Endoscopic dilatation for Crohn's disease has been evaluated only in some small and heterogeneous studies.
Dr Hassan and colleagues from Italy evaluated any association between the main clinical variables and endoscopic variables and the efficacy and safety of endoscopic dilatation in Crohn's disease.
|Endoscopic dilatation was technically successful in 86%|
|Alimentary Pharmacology & Therapeutics|
The team performed a Medline search regarding pneumatic dilatation in Crohn's disease.
Several technical and clinical variables were extracted from each study to build up a descriptive, pool-data analysis.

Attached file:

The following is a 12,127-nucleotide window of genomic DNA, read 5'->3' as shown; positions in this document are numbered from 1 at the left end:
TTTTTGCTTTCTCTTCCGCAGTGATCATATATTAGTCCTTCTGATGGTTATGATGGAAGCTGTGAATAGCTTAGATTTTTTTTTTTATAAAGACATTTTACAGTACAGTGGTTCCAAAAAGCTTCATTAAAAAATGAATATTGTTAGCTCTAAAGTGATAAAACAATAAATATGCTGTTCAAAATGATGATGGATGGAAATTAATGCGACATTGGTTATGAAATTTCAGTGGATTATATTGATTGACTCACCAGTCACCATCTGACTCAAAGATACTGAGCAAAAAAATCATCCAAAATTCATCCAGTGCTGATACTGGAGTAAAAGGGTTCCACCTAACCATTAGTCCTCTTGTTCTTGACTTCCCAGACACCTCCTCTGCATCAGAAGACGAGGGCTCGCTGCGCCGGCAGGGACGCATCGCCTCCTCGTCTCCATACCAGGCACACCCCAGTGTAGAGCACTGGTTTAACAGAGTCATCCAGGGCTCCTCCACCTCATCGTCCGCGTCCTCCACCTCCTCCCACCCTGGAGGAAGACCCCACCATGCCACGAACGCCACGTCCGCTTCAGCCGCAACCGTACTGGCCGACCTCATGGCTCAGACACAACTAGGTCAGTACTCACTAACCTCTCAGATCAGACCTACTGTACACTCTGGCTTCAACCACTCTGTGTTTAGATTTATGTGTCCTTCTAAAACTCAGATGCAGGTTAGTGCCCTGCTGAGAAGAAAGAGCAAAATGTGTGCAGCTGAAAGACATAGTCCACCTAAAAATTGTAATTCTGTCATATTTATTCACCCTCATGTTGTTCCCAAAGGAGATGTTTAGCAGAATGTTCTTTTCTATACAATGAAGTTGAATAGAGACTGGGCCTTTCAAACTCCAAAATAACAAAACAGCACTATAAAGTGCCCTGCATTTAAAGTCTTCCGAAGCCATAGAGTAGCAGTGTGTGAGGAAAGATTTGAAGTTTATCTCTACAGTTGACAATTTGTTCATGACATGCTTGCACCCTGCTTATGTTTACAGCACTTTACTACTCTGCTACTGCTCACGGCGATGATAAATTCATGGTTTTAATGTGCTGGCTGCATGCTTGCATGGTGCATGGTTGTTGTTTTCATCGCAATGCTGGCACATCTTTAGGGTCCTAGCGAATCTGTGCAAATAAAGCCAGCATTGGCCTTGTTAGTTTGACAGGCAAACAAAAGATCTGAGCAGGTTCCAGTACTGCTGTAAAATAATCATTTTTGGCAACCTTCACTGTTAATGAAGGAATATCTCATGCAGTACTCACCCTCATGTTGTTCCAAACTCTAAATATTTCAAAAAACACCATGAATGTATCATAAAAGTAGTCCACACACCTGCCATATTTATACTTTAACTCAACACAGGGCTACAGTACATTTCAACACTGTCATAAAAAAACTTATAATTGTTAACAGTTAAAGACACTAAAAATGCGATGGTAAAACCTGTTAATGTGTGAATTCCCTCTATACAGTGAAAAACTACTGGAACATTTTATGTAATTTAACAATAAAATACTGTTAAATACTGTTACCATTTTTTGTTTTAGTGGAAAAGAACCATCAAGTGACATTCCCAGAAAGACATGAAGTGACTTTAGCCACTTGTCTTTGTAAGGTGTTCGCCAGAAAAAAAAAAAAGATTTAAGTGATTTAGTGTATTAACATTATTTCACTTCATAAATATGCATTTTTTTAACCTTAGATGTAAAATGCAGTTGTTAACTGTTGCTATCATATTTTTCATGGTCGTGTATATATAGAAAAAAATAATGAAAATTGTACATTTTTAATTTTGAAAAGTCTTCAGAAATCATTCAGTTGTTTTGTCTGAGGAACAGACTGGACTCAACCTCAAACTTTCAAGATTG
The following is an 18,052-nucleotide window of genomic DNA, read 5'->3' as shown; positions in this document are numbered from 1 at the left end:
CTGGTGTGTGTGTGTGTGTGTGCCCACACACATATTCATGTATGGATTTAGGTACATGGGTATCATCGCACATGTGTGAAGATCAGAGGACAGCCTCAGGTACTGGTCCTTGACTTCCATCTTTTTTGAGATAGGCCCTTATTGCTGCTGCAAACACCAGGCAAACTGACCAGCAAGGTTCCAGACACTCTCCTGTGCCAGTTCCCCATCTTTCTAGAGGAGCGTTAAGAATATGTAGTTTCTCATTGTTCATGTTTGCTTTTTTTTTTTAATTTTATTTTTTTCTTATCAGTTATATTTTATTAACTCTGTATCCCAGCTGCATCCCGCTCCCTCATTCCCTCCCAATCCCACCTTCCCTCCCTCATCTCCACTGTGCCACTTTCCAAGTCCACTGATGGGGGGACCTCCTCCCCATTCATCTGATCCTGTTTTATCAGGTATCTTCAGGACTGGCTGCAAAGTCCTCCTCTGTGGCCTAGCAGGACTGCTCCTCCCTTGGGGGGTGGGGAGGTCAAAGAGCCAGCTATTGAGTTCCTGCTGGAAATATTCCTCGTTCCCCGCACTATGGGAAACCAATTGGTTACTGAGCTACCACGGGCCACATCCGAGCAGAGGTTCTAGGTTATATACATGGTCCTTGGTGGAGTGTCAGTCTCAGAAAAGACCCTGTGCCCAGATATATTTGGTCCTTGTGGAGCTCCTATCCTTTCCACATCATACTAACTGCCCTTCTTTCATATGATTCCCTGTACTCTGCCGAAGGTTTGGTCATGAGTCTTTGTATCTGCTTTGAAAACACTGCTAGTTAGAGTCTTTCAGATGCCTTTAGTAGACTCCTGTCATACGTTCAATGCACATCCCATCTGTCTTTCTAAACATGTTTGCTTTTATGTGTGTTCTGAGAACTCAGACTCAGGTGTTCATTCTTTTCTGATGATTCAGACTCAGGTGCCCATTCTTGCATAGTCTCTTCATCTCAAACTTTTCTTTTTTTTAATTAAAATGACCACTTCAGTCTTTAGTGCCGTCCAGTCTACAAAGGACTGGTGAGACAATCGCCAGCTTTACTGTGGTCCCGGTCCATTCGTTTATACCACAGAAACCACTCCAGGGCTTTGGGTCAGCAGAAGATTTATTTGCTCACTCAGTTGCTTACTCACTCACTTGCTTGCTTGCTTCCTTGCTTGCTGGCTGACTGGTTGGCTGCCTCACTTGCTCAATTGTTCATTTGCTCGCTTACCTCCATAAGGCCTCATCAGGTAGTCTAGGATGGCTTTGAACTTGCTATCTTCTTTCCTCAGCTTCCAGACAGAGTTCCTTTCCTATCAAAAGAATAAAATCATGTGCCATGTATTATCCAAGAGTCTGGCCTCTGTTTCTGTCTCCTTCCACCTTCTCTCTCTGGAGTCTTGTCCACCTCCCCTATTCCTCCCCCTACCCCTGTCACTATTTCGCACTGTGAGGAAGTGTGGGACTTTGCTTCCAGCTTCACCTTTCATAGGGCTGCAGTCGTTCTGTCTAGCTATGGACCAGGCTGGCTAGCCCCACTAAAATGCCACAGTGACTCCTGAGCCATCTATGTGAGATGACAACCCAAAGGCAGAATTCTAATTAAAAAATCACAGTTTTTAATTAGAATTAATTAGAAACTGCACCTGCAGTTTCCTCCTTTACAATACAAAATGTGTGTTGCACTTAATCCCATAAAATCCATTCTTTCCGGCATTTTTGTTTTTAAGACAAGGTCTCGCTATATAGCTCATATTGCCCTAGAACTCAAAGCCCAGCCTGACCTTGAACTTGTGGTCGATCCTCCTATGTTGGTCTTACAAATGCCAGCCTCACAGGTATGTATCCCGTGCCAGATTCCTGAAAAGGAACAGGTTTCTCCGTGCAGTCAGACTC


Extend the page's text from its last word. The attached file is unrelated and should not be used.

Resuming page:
Data on individual patients were extracted from suitable studies to create a simulated population upon which a multivariate statistical analysis was performed.
The researchers found that endoscopic dilatation was mainly applied to postsurgical strictures, being technically successful in 86% of the cases.
Long-term clinical efficacy was achieved in 58% of the patients.
Mean follow-up was as long as 33 months, corresponding to 800 patient years of follow-up.
The team found that the major complication rate was 2%, being higher than 10% in 2 series.
At multivariate analysis, a stricture length of 4 cm was associated with a surgery-free outcome.
Dr Hassan's team concluded, "Endoscopic dilatation is an effective and safe treatment for short strictures caused by Crohn's disease, impacting substantially on the natural history of these patients."